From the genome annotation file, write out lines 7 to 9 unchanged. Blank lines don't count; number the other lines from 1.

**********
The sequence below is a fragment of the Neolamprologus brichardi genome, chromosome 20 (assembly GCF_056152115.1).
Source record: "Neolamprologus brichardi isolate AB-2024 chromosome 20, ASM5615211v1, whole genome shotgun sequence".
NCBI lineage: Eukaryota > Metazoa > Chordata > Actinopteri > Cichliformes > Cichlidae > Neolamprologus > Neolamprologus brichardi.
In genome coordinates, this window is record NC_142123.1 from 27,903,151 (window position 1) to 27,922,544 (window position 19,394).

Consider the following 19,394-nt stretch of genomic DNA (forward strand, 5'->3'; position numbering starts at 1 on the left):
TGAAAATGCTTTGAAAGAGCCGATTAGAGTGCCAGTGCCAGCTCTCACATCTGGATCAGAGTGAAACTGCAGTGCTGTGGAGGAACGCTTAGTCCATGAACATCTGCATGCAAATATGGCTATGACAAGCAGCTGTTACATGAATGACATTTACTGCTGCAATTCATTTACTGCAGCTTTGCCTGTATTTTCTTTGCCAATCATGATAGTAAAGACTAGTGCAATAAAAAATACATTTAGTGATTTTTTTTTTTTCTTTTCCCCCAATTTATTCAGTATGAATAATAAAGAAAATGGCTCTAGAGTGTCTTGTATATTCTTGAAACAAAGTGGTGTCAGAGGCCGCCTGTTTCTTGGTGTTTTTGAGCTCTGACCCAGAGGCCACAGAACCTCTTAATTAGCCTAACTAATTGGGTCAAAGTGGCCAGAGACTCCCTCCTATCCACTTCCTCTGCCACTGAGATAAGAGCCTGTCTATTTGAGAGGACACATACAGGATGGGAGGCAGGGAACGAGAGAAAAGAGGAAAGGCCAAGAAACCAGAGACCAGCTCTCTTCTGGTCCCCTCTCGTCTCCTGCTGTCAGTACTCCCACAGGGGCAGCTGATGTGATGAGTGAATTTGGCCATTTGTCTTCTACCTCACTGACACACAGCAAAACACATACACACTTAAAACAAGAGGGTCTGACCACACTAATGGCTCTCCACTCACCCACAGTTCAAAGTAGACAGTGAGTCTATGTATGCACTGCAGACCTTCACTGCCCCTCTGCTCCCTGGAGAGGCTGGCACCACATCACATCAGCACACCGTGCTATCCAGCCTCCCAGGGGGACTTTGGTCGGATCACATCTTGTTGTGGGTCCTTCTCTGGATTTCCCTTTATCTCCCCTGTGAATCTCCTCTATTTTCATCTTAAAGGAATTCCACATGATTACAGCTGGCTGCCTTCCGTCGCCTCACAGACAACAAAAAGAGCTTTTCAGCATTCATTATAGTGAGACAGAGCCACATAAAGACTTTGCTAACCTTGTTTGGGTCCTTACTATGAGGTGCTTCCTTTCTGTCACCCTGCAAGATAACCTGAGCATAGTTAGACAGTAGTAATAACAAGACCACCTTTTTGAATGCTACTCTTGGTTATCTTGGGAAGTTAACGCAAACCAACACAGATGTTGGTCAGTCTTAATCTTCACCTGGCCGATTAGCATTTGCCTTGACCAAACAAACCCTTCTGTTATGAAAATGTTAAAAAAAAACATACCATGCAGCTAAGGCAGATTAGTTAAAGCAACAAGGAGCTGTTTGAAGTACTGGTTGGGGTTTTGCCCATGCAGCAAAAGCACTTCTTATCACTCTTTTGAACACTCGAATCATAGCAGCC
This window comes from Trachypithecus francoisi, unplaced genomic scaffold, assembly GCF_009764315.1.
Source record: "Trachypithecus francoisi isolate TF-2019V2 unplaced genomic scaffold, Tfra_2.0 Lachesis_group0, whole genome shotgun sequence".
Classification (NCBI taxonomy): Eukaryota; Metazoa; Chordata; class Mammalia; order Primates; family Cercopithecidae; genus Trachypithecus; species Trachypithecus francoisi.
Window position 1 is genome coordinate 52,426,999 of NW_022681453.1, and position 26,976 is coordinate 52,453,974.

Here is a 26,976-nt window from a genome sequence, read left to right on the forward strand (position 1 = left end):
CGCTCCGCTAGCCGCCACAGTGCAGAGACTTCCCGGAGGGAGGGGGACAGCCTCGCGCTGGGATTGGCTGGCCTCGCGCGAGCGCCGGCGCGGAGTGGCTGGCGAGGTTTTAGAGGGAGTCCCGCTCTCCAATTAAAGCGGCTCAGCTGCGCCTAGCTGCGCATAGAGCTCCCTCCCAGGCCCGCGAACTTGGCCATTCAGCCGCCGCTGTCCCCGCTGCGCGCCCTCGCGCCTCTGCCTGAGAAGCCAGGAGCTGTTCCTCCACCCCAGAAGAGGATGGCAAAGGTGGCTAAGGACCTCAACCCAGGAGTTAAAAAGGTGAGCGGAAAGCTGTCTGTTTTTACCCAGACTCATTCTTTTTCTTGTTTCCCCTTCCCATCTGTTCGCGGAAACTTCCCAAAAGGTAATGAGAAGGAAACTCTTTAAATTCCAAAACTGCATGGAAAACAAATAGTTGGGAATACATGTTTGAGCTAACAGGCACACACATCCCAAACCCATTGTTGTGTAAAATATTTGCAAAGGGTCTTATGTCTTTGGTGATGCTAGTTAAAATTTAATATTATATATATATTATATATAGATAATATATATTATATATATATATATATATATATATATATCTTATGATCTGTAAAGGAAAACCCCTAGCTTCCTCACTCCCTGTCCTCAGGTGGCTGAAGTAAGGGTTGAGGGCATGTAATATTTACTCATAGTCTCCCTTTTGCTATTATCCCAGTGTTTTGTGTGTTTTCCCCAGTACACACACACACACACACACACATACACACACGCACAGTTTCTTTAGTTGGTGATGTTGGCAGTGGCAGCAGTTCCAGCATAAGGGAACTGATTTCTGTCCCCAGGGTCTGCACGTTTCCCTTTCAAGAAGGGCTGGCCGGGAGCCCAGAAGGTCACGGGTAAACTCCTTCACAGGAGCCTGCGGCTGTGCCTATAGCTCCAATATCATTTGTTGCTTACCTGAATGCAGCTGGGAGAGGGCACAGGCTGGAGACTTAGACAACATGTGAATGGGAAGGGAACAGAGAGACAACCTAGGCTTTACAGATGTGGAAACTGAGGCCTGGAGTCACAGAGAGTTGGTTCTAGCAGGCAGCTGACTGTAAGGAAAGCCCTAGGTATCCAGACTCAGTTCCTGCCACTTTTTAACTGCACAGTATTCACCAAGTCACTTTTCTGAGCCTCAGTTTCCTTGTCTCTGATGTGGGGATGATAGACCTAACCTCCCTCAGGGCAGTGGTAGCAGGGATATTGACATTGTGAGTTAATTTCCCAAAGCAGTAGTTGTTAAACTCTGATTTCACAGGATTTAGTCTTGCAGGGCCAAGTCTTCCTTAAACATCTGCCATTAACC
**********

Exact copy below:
This window comes from Trachypithecus francoisi, unplaced genomic scaffold, assembly GCF_009764315.1.
Source record: "Trachypithecus francoisi isolate TF-2019V2 unplaced genomic scaffold, Tfra_2.0 Lachesis_group0, whole genome shotgun sequence".
Classification (NCBI taxonomy): Eukaryota; Metazoa; Chordata; class Mammalia; order Primates; family Cercopithecidae; genus Trachypithecus; species Trachypithecus francoisi.